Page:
Books

John le Carré, 1965

33-year-old John le Carré appears on the “Merv Griffin Show,” October 14, 1965.

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Story machines

story-machine

I love this: “small vending machines dotted about French train stations that dispense short stories for free at the press of a button.” (Via SwissMiss)

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The Efficient Plots Hypothesis

The [Efficient Plots Hypothesis], as I imagine it, says that the ideal reader can’t know if the mood of a book is about to get sunnier or darker at any given point in the plot. This … [is] because the purpose of a narrative is to engross the reader. Engrossment proceeds through uncertainty. If you knew what was about to happen, you’d skim ahead or stop reading.

That is: at any moment in a story, the emotional trajectory is a random walk for the reader because anything else would be boring. And stories aren’t boring.

This could be tested empirically by asking readers if a book will get more positive or more negative over the next five pages, and by how much. In a pure EPH world, they’ll only be right about half the time.

If the EPH holds, then, it doesn’t suggest that fiction is truly arbitrary; rather, that it’s an elaborately constructed game between reader and writer, socially conditioned and in no way permanent. It would suggest that there are enough fundamental plots that at any point in a book you are unsure what plot you are in; and that plots tend to wear themselves out over time.

Read about it here.

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Quote of the day

I’m most in awe of novelists, who move sets, lights, scenery, and act out all the parts in your mind for you. My kind of writing requires collaboration with others to truly ignite. But I think of Dickens, or Cervantes, or Márquez, or Morrison, and I can describe to you the worlds they paint and inhabit. To engender empathy and create a world using only words is the closest thing we have to magic.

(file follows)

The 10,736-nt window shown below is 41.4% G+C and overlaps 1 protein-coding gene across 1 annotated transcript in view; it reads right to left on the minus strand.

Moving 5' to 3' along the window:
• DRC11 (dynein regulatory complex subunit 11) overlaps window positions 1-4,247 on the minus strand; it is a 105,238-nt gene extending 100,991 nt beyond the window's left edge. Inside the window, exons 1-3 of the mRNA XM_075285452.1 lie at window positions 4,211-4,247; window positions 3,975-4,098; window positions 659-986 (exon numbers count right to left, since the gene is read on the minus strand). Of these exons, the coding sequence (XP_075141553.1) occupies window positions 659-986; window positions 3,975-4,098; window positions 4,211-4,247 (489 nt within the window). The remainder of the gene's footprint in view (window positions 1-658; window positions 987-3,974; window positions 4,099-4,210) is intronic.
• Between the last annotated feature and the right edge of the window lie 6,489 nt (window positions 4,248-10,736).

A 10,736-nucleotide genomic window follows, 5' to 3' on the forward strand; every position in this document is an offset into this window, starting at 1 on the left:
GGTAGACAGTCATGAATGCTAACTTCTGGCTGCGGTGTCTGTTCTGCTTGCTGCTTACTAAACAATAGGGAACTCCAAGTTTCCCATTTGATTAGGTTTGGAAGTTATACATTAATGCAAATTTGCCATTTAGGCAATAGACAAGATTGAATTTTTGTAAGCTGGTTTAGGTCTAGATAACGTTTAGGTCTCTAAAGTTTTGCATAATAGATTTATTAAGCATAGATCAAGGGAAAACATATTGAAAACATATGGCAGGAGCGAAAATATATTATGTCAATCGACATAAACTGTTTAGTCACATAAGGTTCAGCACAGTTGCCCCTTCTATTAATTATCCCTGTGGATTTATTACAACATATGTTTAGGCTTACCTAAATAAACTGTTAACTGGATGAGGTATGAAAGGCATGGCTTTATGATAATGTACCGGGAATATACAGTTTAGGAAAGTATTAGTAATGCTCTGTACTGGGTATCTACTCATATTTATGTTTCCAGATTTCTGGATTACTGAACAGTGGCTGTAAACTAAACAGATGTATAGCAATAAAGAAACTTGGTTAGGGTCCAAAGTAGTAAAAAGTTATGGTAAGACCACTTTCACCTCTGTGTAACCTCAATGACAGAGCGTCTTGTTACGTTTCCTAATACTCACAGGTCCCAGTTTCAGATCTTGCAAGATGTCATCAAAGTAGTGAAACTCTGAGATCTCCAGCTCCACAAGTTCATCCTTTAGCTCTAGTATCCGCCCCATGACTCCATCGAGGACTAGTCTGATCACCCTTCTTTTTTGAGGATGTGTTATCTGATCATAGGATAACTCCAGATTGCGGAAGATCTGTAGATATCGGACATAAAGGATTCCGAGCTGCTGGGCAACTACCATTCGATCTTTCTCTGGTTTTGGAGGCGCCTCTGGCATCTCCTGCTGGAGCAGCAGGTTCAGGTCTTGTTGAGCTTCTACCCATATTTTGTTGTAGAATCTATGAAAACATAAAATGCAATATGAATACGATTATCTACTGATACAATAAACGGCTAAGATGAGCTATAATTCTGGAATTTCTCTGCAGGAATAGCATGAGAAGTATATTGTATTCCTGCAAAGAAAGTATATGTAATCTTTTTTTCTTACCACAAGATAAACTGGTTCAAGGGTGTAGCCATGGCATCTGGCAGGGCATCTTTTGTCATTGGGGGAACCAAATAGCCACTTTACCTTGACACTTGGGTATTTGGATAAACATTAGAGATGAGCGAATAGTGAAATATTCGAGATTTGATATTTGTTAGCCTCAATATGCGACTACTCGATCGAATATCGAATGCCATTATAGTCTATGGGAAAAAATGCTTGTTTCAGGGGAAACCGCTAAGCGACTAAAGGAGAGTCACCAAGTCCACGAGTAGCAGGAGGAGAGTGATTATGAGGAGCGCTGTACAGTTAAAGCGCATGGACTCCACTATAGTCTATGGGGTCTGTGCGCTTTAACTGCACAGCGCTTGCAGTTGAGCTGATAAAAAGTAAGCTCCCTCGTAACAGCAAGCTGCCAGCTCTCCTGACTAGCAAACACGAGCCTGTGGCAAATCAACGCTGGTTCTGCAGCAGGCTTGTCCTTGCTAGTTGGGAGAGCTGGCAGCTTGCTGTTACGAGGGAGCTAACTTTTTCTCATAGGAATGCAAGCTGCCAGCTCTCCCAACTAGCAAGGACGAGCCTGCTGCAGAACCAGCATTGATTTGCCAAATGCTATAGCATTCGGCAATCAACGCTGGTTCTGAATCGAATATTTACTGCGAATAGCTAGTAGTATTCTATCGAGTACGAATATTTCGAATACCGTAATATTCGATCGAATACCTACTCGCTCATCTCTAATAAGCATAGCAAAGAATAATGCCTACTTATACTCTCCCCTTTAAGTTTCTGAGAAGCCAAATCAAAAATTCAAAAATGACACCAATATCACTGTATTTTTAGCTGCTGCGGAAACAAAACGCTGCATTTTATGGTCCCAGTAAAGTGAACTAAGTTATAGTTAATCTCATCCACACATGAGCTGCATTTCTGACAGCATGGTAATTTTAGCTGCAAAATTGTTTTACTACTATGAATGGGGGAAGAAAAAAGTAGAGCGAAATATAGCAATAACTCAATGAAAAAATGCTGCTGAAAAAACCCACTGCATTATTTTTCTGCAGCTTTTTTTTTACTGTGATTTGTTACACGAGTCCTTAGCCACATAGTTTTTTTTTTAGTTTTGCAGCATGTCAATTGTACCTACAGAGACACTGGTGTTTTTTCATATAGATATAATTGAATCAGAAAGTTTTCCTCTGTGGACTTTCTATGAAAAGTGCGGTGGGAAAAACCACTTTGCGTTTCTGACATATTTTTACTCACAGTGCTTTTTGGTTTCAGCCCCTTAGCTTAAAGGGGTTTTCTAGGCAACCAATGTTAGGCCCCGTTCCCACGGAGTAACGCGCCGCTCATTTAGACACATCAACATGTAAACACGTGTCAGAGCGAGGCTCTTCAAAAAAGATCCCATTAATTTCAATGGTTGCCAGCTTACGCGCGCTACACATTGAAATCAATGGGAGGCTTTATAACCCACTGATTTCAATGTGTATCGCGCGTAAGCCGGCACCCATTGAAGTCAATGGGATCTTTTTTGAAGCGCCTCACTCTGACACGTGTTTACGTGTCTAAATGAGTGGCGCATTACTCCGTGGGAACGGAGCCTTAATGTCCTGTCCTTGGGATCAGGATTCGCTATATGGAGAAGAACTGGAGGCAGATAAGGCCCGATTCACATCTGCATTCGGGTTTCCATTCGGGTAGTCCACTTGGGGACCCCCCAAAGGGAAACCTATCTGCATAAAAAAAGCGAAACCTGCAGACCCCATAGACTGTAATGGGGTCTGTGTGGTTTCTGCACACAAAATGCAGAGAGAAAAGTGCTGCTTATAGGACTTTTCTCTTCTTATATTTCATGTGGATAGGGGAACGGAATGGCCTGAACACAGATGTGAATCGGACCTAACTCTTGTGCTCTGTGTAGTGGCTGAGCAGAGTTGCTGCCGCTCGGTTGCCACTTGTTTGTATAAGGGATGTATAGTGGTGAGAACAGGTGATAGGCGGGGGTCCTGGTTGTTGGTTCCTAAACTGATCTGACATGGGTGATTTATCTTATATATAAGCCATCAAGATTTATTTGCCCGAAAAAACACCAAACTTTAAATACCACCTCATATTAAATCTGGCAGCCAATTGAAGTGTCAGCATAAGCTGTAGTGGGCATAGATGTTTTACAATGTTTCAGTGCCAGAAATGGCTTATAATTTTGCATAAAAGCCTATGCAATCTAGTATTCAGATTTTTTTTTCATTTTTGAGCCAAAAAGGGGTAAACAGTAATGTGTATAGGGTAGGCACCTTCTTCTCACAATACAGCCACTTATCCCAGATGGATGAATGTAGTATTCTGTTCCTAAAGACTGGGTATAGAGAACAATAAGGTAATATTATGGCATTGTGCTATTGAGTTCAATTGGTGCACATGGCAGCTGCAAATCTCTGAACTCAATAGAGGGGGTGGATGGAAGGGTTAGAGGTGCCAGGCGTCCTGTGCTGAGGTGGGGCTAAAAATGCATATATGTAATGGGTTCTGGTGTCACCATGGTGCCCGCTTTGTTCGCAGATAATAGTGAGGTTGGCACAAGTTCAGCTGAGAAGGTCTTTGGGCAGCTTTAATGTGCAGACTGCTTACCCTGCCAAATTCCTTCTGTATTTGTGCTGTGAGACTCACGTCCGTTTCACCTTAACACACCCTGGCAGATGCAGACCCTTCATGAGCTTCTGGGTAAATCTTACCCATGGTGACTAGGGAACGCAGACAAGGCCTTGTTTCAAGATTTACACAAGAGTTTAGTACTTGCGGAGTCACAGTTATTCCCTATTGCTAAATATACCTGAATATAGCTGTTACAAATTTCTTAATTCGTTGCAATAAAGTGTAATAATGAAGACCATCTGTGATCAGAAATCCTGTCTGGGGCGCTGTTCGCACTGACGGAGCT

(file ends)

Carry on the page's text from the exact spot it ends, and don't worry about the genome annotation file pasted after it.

Lin-Manuel Miranda

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A natural style

When we encounter a natural style, Pascal says, we are surprised and delighted, because we expected to find an author and instead found a man.

James Wood

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Arthur Conan Doyle on the origin of Sherlock Holmes

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The tyranny of suspense

In far too much bad fiction, suspense has replaced drama as the motive force of storytelling. There is, in fact, an entire subgenre of fiction dedicated to the ignorant error—“thrillers.” Suspense, however, is the sworn enemy of good fiction.

To create suspense is to induce anxiety—that is, to cause distress. And naturally, then, the craving is for relief. You read as quickly as possible to discover what happens, to allay your uneasiness, to release the tightness in your chest. The outcome is not a literary experience—literature is the freedom to dream up other possibilities—but the unpleasant feeling of being manipulated. Anxiety has a “coercive character,” Karen Horney says. So does suspense.

D. G. Myers

The literary critic and scholar D. G. Myers died of cancer last September. I miss reading his Commonplace Blog, which was written in such a distinctive voice — opinionated, smart, ornery, engaging, honest, unfathomably well read — that I almost felt I knew him. The blog is still online, and it is worth a visit.

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Reckless

roth-inscription

A note by Philip Roth, written in a first edition of Portnoy’s Complaint, which he recently reread after 45 years.

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Whose voice does the reader hear?

I don’t believe that poems are written to be heard, or as Mill said, to be overheard; nor are poems addressed to their reader. I believe that poems are a score for performance by the reader, and that you become the speaking voice. You don’t read or overhear the voice in the poem, you are the voice in the poem. You stand behind the words and speak them as your own — so that it is a very different form of reading from what you might do in a novel where a character is telling the story, where the speaking voice is usurped by a fictional person to whom you listen as the novel unfolds.